2. Next have a look at your application level deployment profile, or even better create a new deployment profile and call it debugDeploy. The key thing here is to make sure your build mode is in Debug mode and not Release mode (remember the previous post where we told you that Release mode creates a smaller/faster deployment, but right now we do need the bigger package to be able to debug).
3. Next deploy your application with your new debugDeploy profile. We'll assume deployment directly to the device.
4. Now from the command line locate the directory where your Android's SDK adb.exe utility is and issue the following command to let the device (-d) know that we are going to use port forwarding for debug:
adb -d forward tcp:8000 tcp:8000
5. Now on your device start your application. You'll notice that it seems to be stuck, well this is because it is waiting for the debugger to connect to it. So what are you waiting for?
6. In JDeveloper, stand on your viewController project and right click to choose debug. If you changed the port number you'll need to update that info in the dialog that pops up - but if you kept it at the default 8000 we should be ok.
The debugger will now try and connect to your running application, and will stop at the breakpoint you set.
By the way if you want to debug on the emulator of Android the only difference will be in step 4 where instead of -d you'll use a -e .
Most of the enterprise Web services you'll access are going to be secured - meaning they'll require you to pass a user/password in order to get to their data.
If you never created a secured Web service, it's simple in JDeveloper! For the below video I just right clicked on a Java class that I exposed as a Web service, and chose "Web Service Properties" and then checked the "oracle/wss_username_token_service_policy" box from the list of options (that's the option supported by ADF Mobile right now):
In the demo below we are going to use a "remote" login server that does the authentication of the user/pass.
The easiest way to "create" a remote login server is to create a "regular" web ADF application, secure it, and deploy it on a server. The secured ADF application can just require ADF Authentication with a simple HTTP Basic Authentication - basically the next two images in the Application->Secure->Configure ADF Security menu wizard.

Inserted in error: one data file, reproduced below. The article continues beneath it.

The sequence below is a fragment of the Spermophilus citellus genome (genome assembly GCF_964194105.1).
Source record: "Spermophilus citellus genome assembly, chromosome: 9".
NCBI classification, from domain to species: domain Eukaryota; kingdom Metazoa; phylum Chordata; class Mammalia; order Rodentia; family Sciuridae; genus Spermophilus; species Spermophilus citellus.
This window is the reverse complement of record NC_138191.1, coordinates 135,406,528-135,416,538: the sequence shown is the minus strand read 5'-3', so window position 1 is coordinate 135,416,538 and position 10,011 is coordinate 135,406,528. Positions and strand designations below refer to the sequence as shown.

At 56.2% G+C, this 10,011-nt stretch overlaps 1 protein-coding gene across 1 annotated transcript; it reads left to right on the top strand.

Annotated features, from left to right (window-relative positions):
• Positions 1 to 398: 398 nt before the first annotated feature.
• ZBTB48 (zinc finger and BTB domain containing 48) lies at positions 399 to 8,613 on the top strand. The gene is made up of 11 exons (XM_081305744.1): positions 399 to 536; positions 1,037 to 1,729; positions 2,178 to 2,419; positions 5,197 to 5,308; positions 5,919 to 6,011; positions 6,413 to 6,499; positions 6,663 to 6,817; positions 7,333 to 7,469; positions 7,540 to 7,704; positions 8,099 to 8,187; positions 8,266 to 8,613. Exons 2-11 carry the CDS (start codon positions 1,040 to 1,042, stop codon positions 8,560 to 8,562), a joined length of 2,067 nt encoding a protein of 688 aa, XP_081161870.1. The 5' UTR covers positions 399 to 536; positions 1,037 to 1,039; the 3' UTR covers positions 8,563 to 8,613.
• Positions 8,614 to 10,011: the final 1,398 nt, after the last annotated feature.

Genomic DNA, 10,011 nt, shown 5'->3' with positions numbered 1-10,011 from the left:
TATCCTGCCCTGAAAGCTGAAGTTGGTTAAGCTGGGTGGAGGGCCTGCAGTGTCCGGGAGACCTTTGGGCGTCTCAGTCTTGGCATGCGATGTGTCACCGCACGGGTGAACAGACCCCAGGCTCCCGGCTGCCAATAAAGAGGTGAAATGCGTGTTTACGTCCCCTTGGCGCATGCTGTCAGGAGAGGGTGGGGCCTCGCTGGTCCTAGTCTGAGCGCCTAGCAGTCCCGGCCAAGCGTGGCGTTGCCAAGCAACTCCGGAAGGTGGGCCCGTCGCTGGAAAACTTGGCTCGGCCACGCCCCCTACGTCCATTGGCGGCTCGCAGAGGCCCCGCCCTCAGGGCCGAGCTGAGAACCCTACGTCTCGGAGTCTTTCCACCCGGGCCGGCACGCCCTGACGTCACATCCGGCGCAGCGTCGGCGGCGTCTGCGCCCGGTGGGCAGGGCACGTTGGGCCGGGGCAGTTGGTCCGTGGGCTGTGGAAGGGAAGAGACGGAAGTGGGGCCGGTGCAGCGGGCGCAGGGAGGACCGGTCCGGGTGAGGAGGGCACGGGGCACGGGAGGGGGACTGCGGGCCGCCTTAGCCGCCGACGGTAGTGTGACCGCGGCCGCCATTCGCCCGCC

ok - so now you have a secured ADF application - deploy it on a server and get the URL for that application.
From this point on you'll see the process in the video which deals with the configuration of your ADF Mobile app.
First you'll need to enable security for your ADF mobile application, so
it will prompt users to provide a user/pass combination.
You'll also need to configure security on specific features. And you can have them use remote login pointing to your regular secured ADF application.
Next define your Web service data control. Right click on the web service data control to "define Web Service Security".
You'll also need to define the adfCredentialStoreKey property for the Web Service data control in the connections.xml file.
Many of the SOAP based web services out there have parameters of specific object types - so not just simple String/int inputs. The ADF Web service data control makes it quite simple to interact with them. And this applies also in the case of ADF Mobile.
Since there were several thread on OTN asking about this - I thought I'll do a quick demo to refresh people memory about how you pass these "complex" parameters to your Web service methods. By the way - this video is also relevant if you are not doing mobile development, you'll basically use the exact same process for building "regular web" ADF applications that access these types of Web services.
One more thing you might want to do after you create the page is look at the binding tab to see the method call in there, and notice the parameters for it in the structure property. Go and look at their NDValue property to get the complete picture.
As you might have noticed from my latest ADF Mobile entries, I'm doing most of my ADF Mobile development on a windows machine and testing on an Android device. Unfortunately the Android/windows experience is not as fast as the iOS/Mac one.